A Dissatisfying Ideology: 19th Century Separate Spheres

Photo Credit: Victorian gentleman and lady with flowers, silhouette, OpenClipartVectors/Pixabay/CC0 1.0

Since much of my writing (historical and otherwise) explores the relationship between the sexes and how women and men interact in the world, one of the basics to understanding Gilded Age and Progressive Era fiction is the concept of the separate spheres. I briefly refer to this concept in many of my posts on my other blog, The Dream Book Blog where I deal more with contemporary psychological interpretations in fiction, art, and film but I think it’s important to go into detail about it here since this will lay the groundwork for many of my coming blog articles.

I first learned about the separate spheres when I was in graduate school. An academic article by Barbara Welter, “The Cult Of True Womanhood: 1820 – 1860” started me off and made a huge impression on me. It talks about the separate spheres and its sister ideology, the cult of true womanhood . The article was written on the heels of the second wave feminist movement when writers, theorists, and scholars were beginning to take a more critical look at past gender roles, stereotypes, and ideologies and explore their relevance and repercussions on the present and future.

To put it as simply as I can, the separate spheres is about men and women “in their place” and their “destined” place in the world. I use the word “destined” here a bit ironically because gender destiny is a concept we now know to be outdated and rigid in its definition of what men and women are “supposed” to be. But in the 19th century and earlier, philosophers, religious leaders, and intellectuals believed men were born to the public sphere (including politics, business, and law) and women to the private sphere (home, family, and religion). Women were expected to stay out of the sphere in which they did not belong and men out of the sphere in which they didn’t, or shouldn’t, have any interest (because, presumably, they had more important things to attend to).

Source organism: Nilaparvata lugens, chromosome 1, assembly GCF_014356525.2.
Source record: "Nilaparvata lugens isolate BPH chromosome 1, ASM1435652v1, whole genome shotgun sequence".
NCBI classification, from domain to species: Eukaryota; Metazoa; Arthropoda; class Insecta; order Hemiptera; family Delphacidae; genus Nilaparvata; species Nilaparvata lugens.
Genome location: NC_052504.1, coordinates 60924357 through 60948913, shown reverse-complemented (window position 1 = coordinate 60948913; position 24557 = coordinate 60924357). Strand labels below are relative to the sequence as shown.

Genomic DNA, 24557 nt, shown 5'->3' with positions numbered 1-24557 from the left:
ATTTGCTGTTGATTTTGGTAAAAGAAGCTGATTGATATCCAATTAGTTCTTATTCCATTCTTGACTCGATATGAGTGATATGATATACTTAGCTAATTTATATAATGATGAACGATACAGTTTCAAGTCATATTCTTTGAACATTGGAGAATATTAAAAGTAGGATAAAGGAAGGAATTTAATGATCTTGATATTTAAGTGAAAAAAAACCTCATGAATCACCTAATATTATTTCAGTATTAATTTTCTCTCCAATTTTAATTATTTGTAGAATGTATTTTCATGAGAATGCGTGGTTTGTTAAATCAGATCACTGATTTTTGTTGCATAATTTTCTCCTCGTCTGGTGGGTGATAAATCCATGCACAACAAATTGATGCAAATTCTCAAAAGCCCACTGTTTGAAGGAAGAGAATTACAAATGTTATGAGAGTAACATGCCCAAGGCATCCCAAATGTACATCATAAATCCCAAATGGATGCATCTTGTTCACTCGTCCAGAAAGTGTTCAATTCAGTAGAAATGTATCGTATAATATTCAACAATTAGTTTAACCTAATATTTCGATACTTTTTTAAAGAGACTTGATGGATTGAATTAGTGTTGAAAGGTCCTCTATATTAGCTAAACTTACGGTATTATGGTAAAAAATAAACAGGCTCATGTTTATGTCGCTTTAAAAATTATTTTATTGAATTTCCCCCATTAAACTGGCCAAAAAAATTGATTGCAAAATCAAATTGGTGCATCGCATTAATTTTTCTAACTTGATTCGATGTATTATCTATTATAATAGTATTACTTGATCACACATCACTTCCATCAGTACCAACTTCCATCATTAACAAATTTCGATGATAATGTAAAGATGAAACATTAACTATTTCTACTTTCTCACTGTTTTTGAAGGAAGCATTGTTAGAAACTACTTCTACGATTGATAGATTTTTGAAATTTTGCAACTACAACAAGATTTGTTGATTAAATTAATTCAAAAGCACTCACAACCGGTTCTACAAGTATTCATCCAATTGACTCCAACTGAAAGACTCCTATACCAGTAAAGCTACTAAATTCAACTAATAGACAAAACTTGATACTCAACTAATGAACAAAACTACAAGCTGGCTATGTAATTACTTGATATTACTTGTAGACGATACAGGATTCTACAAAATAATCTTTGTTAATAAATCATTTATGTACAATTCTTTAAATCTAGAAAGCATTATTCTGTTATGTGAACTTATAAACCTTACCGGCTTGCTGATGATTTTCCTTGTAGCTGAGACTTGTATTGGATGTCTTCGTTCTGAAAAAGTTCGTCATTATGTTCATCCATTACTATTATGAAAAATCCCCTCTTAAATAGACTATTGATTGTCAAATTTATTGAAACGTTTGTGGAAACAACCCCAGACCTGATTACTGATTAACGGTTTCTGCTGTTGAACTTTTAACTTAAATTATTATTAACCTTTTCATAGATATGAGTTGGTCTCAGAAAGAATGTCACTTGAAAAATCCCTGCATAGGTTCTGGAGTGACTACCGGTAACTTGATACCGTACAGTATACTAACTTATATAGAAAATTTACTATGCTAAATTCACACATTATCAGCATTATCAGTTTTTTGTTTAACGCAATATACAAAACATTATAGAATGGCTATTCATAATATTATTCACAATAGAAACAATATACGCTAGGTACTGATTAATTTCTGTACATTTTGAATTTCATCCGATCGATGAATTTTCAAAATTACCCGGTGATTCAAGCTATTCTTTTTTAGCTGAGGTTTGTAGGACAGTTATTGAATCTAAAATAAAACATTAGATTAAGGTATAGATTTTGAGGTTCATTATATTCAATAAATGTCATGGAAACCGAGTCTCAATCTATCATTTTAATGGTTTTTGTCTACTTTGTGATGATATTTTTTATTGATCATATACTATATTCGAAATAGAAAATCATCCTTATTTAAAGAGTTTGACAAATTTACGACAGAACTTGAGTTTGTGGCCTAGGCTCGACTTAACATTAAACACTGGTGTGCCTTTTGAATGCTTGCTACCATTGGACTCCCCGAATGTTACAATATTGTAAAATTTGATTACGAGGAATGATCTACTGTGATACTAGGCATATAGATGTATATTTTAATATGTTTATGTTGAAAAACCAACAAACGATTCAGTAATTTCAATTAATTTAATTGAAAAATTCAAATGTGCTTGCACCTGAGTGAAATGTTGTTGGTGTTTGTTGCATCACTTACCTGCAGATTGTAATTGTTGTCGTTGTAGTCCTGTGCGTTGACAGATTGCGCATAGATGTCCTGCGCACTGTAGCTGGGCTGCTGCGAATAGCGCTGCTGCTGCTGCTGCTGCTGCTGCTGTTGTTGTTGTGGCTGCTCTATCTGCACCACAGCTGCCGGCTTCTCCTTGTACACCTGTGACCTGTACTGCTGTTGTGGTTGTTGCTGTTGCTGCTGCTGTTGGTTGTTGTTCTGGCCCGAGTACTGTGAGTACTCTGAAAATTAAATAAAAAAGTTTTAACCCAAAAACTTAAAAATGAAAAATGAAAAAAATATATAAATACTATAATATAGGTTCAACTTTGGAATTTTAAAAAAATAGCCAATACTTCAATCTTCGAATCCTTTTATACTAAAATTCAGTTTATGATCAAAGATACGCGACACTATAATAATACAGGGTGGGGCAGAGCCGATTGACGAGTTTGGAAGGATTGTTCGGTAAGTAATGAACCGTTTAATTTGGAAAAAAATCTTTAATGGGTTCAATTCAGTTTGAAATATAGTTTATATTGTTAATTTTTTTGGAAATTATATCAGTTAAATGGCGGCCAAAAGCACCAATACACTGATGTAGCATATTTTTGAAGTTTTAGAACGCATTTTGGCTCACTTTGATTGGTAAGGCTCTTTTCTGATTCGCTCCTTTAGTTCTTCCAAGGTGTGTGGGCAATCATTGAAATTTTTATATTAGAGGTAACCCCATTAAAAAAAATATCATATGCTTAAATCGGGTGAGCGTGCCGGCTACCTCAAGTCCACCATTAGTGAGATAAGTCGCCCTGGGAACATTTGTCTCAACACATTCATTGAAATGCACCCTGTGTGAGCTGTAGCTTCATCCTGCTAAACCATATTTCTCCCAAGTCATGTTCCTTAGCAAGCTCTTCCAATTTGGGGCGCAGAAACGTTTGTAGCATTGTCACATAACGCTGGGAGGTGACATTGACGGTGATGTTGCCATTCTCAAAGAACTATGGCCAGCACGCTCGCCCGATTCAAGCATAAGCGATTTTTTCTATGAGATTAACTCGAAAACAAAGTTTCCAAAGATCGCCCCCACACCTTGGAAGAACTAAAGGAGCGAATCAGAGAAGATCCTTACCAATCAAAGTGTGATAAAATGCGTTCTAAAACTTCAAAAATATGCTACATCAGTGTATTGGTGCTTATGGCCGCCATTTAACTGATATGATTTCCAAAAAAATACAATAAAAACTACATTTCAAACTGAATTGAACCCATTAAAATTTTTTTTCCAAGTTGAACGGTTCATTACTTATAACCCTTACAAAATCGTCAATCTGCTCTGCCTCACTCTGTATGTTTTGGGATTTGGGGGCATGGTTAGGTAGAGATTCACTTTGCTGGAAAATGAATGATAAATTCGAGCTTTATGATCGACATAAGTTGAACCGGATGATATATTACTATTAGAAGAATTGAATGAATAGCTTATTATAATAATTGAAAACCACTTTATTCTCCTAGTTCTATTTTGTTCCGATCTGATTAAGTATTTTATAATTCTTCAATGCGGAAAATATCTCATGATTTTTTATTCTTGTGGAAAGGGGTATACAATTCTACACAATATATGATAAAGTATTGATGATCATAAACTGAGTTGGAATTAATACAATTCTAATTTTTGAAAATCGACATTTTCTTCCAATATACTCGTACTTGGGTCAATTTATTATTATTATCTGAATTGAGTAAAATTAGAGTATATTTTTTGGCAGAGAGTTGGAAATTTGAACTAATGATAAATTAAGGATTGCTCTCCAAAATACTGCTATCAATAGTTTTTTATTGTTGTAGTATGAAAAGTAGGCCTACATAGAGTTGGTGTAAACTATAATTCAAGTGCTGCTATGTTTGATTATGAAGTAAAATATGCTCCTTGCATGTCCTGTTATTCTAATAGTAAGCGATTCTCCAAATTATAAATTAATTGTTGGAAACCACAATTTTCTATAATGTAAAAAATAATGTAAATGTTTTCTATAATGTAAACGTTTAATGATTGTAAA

The shaping of this concept coincided with the rise of the Industrial Revolution, which began roughly in the late 18th century and continued on through to the mid-19th. In America and elsewhere, industry was developing at a rapid pace and many people were moving out of rural areas and into cities because that’s where many of the jobs were heading. In the minds of many people, industry was a big bad monster (hence Frank Norris’ allegory of the octopus to illustrate the brutality of the railroad industry in his book The Octopus) capable of luring young people into greed and sin and soiling their minds, souls, and bodies. Even worse, in the city, these young men engaged in unsavory pastimes such as drinking, dancing, theatrical entertainments and, obviously, women.

Therefore, the home became an ideal associated with purity, comfort and refuge (one reason why Victorian homes were so ornate and overstuffed) and who better to take care of it than women? They were the “angels in the house”, the eyelash-fluttering sweethearts who spent all their time and energy cleaning, cooking, shopping, attending children, and, for some, engaging in religious and charitable work. They weren’t to bother their pretty little heads with intellectually taxing and often times dirty and corrupt politics or business or law.

One of the hallmarks of the angel in the house was her tenderness and preoccupation with her home and her children, as this painting illustrates.